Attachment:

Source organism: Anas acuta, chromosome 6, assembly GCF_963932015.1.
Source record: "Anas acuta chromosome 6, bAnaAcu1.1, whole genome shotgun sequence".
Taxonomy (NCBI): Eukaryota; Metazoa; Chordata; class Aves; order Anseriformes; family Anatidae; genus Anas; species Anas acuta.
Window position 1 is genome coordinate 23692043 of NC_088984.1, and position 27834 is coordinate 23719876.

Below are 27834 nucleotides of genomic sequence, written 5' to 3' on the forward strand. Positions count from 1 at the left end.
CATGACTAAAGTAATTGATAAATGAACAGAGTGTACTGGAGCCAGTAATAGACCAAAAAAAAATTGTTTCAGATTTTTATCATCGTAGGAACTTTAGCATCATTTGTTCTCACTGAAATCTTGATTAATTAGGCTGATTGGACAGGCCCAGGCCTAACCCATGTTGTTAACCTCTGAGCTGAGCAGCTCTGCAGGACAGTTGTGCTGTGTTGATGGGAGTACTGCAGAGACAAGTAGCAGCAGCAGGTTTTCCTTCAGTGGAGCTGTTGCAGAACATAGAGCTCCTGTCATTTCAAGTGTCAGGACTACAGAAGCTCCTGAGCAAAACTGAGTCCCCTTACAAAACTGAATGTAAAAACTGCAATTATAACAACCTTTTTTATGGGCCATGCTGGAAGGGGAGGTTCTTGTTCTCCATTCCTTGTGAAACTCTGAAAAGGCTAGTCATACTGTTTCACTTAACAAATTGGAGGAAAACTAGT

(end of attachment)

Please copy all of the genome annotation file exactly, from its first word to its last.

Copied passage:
Source organism: Anas acuta, chromosome 6, assembly GCF_963932015.1.
Source record: "Anas acuta chromosome 6, bAnaAcu1.1, whole genome shotgun sequence".
Taxonomy (NCBI): Eukaryota; Metazoa; Chordata; class Aves; order Anseriformes; family Anatidae; genus Anas; species Anas acuta.
Window position 1 is genome coordinate 23692043 of NC_088984.1, and position 27834 is coordinate 23719876.

Below are 27834 nucleotides of genomic sequence, written 5' to 3' on the forward strand. Positions count from 1 at the left end.
CATGACTAAAGTAATTGATAAATGAACAGAGTGTACTGGAGCCAGTAATAGACCAAAAAAAAATTGTTTCAGATTTTTATCATCGTAGGAACTTTAGCATCATTTGTTCTCACTGAAATCTTGATTAATTAGGCTGATTGGACAGGCCCAGGCCTAACCCATGTTGTTAACCTCTGAGCTGAGCAGCTCTGCAGGACAGTTGTGCTGTGTTGATGGGAGTACTGCAGAGACAAGTAGCAGCAGCAGGTTTTCCTTCAGTGGAGCTGTTGCAGAACATAGAGCTCCTGTCATTTCAAGTGTCAGGACTACAGAAGCTCCTGAGCAAAACTGAGTCCCCTTACAAAACTGAATGTAAAAACTGCAATTATAACAACCTTTTTTATGGGCCATGCTGGAAGGGGAGGTTCTTGTTCTCCATTCCTTGTGAAACTCTGAAAAGGCTAGTCATACTGTTTCACTTAACAAATTGGAGGAAAACTAGT